Today’s Guardian article Why you can’t find a library book in your search engine prompted me to look at Worldcat’s robots.txt file for the first time. Part of the beauty of the web is that it’s an open information space where anyone (people and robots) can start with a single URL and follow their nose to other URLs. This seemingly simple principle is what has allowed a advertising^w search company like Google (that we all use every day) to grow and prosper.
The robots.txt file is a simple mechanism that allows web publishers to tell web crawlers what they are allowed to look at on a website. Predictably, the files are always found at the root of a website in a file named robots.txt. You don’t have to have one, but many publishers like to control what gets indexed on their website, sometimes to hide content, and other times to shield what may be costly server side operations. Anyway, here’s what you see today for worldcat.org:
User-agent: * Disallow: /search Sitemap: http://worldcat.org/identities/sitemap_index.xml
So this instructs a web crawler to not follow any links that match /search in the path, such as:
Now if you look on the homepage for Worldcat there are very few links into the dense bibliographic information space that is worldcat. But you’ll notice a few in the lower left box “Create lists”. So a crawler could for example discover a link to:
This URL is allowed by the robots.txt so the harvester could go on to that page. Once at that item page there are lots of links to other bibliographic records: but notice the ones to other record displays all seem to match the /search pattern disallowed by the robots.txt, such as:
So a web crawler will not be able to wander into the rich syndetic structure of Worldcat and start indexing.
However, all is not lost. Notice above that OCLC does reference a Worldcat sitemap in their robots.txt. Sitemaps are a lightweight mechanism that Yahoo, Google and Microsoft developed for instructing a web harvester on how to walk through a site.
So if we look at OCLC’s sitemap sitemap we’ll see this:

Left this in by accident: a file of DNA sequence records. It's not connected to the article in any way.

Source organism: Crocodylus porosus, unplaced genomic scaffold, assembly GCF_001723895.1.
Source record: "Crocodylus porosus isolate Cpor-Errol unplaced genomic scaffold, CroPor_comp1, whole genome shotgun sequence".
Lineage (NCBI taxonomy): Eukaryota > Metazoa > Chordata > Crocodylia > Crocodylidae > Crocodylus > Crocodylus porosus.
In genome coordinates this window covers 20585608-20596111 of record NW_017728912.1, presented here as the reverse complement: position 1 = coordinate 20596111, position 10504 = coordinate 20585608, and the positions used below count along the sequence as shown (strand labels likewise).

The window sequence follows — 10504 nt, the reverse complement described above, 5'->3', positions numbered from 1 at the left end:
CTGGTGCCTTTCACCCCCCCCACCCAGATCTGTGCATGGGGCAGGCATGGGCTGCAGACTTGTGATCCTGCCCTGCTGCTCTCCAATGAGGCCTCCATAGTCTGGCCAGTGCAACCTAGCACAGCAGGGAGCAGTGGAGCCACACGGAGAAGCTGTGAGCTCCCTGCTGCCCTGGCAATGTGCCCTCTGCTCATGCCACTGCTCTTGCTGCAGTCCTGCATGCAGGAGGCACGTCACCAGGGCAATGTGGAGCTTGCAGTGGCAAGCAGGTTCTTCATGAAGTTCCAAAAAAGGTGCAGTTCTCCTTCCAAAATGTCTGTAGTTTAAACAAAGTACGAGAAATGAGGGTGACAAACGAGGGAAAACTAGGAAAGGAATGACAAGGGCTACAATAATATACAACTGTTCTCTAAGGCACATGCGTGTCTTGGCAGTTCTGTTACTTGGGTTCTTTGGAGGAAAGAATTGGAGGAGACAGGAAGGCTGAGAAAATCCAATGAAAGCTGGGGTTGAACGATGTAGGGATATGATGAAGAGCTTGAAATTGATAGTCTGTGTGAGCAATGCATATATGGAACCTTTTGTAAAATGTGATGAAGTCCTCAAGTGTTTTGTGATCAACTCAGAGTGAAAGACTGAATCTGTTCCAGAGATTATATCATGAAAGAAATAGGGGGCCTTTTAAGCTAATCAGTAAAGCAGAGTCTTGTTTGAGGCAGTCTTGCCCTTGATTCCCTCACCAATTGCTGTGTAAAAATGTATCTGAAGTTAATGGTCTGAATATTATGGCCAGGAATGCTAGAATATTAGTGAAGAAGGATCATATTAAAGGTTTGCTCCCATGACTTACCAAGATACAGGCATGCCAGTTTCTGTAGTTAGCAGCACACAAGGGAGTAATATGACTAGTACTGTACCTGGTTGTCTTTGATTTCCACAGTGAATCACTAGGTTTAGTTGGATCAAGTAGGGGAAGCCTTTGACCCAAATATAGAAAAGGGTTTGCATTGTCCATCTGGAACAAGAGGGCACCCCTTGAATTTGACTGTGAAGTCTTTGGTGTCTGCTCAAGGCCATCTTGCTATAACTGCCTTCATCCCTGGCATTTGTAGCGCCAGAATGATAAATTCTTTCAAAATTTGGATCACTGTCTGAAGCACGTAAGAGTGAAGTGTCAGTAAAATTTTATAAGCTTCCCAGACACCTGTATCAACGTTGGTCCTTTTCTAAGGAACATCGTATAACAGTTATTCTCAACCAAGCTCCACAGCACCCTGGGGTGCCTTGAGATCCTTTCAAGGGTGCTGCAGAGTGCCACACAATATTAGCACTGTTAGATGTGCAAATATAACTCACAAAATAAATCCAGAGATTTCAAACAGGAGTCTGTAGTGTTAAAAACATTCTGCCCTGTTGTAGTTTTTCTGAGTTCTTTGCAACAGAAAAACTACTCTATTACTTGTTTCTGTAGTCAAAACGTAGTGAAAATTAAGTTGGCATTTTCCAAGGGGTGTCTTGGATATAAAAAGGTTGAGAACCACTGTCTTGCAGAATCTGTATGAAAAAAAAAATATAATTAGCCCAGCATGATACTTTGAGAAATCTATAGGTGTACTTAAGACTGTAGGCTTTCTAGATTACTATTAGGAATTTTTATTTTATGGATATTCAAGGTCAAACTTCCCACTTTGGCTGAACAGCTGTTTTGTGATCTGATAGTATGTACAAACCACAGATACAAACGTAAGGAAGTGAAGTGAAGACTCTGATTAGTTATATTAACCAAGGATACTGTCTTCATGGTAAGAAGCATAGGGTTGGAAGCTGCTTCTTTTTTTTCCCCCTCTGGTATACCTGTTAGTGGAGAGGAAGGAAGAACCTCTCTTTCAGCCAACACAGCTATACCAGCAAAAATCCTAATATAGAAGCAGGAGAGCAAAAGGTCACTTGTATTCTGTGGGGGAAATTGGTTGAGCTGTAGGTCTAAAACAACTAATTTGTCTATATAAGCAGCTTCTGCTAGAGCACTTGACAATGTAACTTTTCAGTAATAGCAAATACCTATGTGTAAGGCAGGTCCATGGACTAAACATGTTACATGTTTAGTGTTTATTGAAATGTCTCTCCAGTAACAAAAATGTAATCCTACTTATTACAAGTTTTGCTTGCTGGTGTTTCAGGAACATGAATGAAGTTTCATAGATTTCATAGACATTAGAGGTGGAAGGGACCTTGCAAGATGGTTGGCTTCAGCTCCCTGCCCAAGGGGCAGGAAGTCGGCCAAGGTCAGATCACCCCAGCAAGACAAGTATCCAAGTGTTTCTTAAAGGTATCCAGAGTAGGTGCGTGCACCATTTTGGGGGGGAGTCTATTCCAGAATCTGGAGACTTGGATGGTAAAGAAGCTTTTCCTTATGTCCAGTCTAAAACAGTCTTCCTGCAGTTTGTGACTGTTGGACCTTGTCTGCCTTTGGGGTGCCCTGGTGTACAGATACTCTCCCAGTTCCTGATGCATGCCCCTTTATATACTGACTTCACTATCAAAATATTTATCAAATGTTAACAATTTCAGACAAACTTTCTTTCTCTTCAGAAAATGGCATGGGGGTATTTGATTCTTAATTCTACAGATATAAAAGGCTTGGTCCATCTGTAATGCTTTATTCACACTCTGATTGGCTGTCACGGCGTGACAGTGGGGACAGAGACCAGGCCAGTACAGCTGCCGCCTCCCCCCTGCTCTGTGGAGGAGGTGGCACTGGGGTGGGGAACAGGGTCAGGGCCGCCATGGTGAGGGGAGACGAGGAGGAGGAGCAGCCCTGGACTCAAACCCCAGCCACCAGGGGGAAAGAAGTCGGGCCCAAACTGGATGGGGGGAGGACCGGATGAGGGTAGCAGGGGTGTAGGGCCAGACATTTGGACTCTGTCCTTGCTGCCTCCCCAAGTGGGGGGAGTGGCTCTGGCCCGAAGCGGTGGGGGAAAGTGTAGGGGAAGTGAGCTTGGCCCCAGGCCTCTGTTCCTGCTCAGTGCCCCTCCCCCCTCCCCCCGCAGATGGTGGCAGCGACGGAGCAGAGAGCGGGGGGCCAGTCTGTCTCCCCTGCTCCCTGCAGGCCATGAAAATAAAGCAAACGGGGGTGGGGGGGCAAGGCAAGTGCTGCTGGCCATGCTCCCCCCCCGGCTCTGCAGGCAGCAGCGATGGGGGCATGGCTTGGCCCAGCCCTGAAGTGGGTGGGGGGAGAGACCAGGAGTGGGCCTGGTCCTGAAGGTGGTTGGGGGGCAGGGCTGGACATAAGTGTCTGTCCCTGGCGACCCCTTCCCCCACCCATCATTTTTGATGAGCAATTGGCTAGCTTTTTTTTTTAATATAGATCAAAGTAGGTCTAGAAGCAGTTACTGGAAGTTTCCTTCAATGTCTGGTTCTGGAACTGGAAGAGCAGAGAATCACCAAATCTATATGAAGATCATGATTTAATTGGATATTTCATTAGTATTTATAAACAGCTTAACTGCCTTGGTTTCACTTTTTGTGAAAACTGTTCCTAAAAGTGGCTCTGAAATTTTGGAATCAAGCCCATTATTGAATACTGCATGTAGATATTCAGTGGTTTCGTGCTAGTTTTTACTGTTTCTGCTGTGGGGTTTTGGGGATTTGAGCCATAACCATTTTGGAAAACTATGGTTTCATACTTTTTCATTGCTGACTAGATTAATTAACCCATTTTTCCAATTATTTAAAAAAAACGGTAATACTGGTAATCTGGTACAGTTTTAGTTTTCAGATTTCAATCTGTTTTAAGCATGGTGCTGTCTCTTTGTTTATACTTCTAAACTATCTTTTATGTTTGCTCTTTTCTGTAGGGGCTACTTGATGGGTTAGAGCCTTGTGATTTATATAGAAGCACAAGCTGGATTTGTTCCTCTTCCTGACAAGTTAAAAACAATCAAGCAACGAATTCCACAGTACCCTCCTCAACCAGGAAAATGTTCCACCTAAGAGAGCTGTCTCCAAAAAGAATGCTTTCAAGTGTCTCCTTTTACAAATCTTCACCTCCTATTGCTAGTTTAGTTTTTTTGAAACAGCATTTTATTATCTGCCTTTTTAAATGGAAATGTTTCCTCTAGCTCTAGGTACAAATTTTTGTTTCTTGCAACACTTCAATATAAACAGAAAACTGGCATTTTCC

< ?xml version="1.0" encoding="UTF-8"?>
http://worldcat.org/identities/lccn-no99-80690.sitemap.xml 2008-05-19 http://worldcat.org/identities/lccn-sh95-8559.sitemap.xml 2008-05-19
This essentially defers to two other sitemaps. The first 30 lines of the first one (careful in clicking it’s big!) looks like:
< ?xml version="1.0" encoding="UTF-8"?>
http://worldcat.org/identities/lccn-no99-80690 2008-05-19 monthly 1.0000 http://worldcat.org/identities/lccn-n78-95332 2008-05-19 monthly 1.0000 http://worldcat.org/identities/lccn-n79-41716 2008-05-19 monthly 1.0000 ... http://worldcat.org/identities/lccn-n80-92173 2008-05-19 monthly 1.0000
Now we can see the beauty of sitemaps. They are basically just an XML representation for sets of web resources, much like syndicated feeds. There are actually 40,000 links listed in the first sitemap file, and 12,496 in the second. Now URLs like
are clearly allowed by the robots.txt file. So indexers can wander around and index the lovely identities portion of Worldcat. It’s interesting though, that the content served up by the identities portion of Worldcat is not HTML–it’s XML that’s transformed client side to HTML w/ XSLT. So it’s unclear how much a stock web crawler would be able to discover from the XML. If google/yahoo/microsoft’s crawlers are able to apply the XSLT transform, they will get some HTML to chew on. But notice in the HTML view that all the links into Worldcat proper (that aren’t other identities) are disallowed because they start with /search.
And a quick grep and perl pipeline confirm that all 52496 urls in the sitemap are to the identies portion of the site…
So this is a long way of asking: I wonder if web crawlers are crawling the books views on Worldcat at all? I imagine someone else has written about this already, and there is a known answer, but I felt like writing about the web and library data anyhow.
Since OCLC has gone through the effort of providing a web presentation for millions of books, and even links out to the libraries that hold them, they seem uniquely positioned to provide a global gateway for web crawlers to the library catalogs around the world. The links from worldcat out to the rest of the world’s catalogs would turn OCLC into a bibliographic super node in the graph of the web, much like Amazon and Google Books. But perhaps this is perceived as giving up the family jewels? Or maybe it would put to much stress on the system? Of course it would also be great to see machine readable data served up in a similar linked way
So in conclusion, it to would be awesome to see either (or maybe both):
- the /search exclusion removed from the robots.txt file
- sitemaps added for the web resources that look like http://www.worldcat.org/oclc/77271226
Of course one of the big projects I work on at LC is Chronicling America which is currently excluded by LC’s robots.txt…so I know that there can be real reasons for restricting crawling access (in our case performance problems we are trying to fix).
Oh gosh, I just noticed when re-reading the Guardian article that my lcsh.info experiment was mentioned. Hopefully there will be good news to report from LC on this front shortly.